Paper kite butterfly in watercolor pencils and black liner

Paper kite butterfly in watercolor pencils and black liner

I wasn’t the only one with the urge to create. Inspired by a comic strip by Calvin and Hobbes, my eight-year old decided to write his first self-help book. This is the cover. Move over, Dr. Phil, you’ve got some serious competition!

When children write self-help books

When children write self-help books

His book contains three steps (illustrations included), the first one being “nobody cares so stop whining”. I just wish the kid would follow his own advice sometimes.

We tried to stay cool on hot days. One way to do that was with water balloon fights. The boys have fun and they (not me!) get to pick up all the balloon pieces after that. :-)

Water balloon fight

Water balloon fight

Of course our summer wouldn’t be complete with the yearly visit from our snake, the infamous red coachwhip! Yep, that’s three years in a row… You can read about the snake’s first visit, and the second one.

Red coachwhip snake in our backyard

Red coachwhip snake in our backyard

But guess what? Unless this snake laid eggs that hatch babies that want to come back next year, there won’t be a snake visit next year. That’s because this guy/girl managed to wrap itself really badly into the netting and died. So I untangled it and threw it in the bushes over our fence. That night, I heard a lot of rustling in those bushes. I thought, wow, the snake wasn’t dead after all! I went outside with a flashlight to see what was going on, only to find a … raccoon! He must have smelled the dead snake and was trying to get it out of the bushes to eat it. I guess they don’t call it the Wild Wild West for nothing.

Of course this wouldn’t be summer in San Diego without wildfires. We had a few near and far from our home. This one was only a few miles away but the wind was blowing smoke and ash in our direction. Never a good thing. Fortunately there was little wind and the wildfire was extinguished the same afternoon. We really have the best firefighters around.

Wildfire in San Diego's Mission Trails summer 2014

Wildfire in San Diego’s Mission Trails summer 2014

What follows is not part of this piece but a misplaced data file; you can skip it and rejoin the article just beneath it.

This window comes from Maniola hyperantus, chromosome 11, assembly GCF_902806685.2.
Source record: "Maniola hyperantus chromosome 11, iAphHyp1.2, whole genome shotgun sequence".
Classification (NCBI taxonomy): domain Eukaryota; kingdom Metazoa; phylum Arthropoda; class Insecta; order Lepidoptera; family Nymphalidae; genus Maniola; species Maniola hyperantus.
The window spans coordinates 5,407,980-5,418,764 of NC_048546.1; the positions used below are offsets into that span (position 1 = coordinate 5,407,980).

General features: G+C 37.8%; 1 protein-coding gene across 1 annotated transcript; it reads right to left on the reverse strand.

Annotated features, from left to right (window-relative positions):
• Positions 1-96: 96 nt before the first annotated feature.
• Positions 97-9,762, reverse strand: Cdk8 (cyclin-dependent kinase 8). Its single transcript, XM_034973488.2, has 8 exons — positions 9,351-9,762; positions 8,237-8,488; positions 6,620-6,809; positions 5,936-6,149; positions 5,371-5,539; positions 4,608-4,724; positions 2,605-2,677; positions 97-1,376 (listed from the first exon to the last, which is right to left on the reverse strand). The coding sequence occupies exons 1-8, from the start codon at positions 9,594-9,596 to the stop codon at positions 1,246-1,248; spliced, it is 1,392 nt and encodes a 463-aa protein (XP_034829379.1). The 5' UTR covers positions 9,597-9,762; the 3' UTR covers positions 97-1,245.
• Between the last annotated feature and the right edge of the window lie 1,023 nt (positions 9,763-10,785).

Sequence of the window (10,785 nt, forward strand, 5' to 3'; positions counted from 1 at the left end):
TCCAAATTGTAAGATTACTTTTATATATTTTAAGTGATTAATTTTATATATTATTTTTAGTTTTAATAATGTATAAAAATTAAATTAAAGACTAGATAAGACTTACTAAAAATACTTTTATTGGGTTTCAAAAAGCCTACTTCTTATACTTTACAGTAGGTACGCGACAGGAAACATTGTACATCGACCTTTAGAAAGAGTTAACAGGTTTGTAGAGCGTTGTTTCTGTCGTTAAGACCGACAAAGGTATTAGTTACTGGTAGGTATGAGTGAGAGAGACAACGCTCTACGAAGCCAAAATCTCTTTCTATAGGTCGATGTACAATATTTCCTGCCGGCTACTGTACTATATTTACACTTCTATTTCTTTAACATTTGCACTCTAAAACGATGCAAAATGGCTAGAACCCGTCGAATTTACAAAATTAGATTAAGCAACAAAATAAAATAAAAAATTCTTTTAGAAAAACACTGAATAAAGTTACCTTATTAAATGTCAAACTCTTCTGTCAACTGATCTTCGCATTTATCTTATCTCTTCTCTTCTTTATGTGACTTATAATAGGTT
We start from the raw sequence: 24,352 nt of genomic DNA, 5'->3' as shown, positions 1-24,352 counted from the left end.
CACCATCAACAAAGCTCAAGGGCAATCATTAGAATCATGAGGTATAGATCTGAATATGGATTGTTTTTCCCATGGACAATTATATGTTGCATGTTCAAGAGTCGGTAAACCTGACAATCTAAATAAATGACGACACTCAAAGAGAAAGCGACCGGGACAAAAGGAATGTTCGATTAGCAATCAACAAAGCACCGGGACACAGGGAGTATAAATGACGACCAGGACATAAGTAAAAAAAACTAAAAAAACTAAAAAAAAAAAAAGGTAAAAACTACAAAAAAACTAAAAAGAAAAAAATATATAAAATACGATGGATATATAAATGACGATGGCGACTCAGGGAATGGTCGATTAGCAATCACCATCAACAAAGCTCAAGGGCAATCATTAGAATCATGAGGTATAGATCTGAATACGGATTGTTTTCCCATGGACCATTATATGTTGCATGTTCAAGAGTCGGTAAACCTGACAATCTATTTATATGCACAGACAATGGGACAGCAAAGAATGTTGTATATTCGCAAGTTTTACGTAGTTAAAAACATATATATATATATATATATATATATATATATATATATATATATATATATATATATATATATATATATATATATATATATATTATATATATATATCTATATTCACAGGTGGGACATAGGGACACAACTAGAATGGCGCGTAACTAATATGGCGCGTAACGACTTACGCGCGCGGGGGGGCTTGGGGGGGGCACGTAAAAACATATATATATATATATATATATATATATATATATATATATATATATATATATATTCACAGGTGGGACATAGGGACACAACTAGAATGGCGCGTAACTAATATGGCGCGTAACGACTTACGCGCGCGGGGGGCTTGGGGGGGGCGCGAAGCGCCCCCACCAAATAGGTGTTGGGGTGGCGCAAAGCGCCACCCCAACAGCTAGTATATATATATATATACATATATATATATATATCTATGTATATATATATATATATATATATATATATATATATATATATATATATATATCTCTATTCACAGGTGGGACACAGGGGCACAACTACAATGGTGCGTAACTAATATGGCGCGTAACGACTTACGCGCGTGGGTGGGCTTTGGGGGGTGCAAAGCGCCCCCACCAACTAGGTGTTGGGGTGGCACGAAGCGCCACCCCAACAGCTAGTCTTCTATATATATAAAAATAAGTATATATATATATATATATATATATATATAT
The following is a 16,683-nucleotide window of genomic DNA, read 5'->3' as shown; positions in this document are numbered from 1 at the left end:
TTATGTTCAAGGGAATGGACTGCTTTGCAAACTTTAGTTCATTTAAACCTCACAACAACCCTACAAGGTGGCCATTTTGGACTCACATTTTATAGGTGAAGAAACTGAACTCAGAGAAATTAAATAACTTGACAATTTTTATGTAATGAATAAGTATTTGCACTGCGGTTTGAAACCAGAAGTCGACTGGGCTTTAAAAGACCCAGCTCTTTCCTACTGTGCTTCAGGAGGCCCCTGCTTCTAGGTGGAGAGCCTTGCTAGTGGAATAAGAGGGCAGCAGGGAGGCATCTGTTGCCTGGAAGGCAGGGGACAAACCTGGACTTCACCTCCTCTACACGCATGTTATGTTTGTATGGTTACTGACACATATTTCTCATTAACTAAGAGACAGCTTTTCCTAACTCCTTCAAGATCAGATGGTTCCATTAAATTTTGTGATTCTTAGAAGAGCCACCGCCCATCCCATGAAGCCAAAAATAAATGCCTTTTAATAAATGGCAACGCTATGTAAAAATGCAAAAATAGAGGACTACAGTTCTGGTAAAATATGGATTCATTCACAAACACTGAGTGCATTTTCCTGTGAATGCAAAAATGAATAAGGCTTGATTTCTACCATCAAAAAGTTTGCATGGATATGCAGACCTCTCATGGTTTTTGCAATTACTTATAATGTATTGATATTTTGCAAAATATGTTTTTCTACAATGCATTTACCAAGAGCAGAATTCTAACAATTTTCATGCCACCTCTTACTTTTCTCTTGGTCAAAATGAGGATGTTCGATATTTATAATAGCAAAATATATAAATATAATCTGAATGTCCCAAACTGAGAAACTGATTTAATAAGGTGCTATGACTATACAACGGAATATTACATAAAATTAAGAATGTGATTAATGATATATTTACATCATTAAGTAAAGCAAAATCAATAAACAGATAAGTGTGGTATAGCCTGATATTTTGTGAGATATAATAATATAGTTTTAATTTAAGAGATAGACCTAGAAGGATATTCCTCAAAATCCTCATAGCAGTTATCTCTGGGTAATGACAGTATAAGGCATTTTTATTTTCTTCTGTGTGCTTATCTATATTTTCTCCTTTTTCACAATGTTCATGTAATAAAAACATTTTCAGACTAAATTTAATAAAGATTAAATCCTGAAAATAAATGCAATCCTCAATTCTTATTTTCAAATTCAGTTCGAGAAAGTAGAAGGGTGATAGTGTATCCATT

Finally, I’ll spare you the photo and I’ll just tell you I got… shingles! My lower back had been bothering me for a while, but since I often have nerve pain there, I didn’t really pay attention. That’s until I saw a red patch the size of a silver dollar on my lower back. At first I thought I had been bitten by a nasty spider, because it hurt just the same. Fortunately it didn’t get any bigger. After some online research I loaded up on vitamin B complex, lysine, and this amazing immune system boosting herbal supplement called Virattack. After a week of treatment, the pain was completely gone (the red spots are fading little by little). If you ever get shingles, give this a try before you go for the heavy-duty prescriptions.

So this is a glimpse of our busy summer in pictures. A lot of fun and adventures, and never a dull moment. How was your summer?

Meet the Klutz family

Note: the photo featured below is not for the squeamish. Don’t say I didn’t warn you.

People who have spent any significant amount of time around me know I’m a klutz. They may not realize the extent of my klutziness until they witness examples of it, including spilling glasses, breaking dishes, bruising or injuring my body by hitting various non-moving objects… I’m one of those people who could walk around wrapped up in bubble wrap and still manage to get hurt. The only person I know who may be more of a klutz than I am is Sarah at Sarsm’s blog. And I really feel sorry for her. Unfortunately for the two of us, we’ve realized that the klutz gene is hereditary. There are a few genes I’m glad to have passed on to my kids, but this isn’t one of them.

Give my kids 10 minutes of a playground and their shins will be covered with bruises. Like me, they walk into walls and door frames, they trip and fall, they slip in the stairs, they squeeze their fingers in tight places. Some people think I’m overprotective because I keep a close eye on my kids and always tell them to “slow down”, “get down”, “hold my hand”. But as their klutzy mom, I know they can use a little extra protection. And yet, they still get hurt.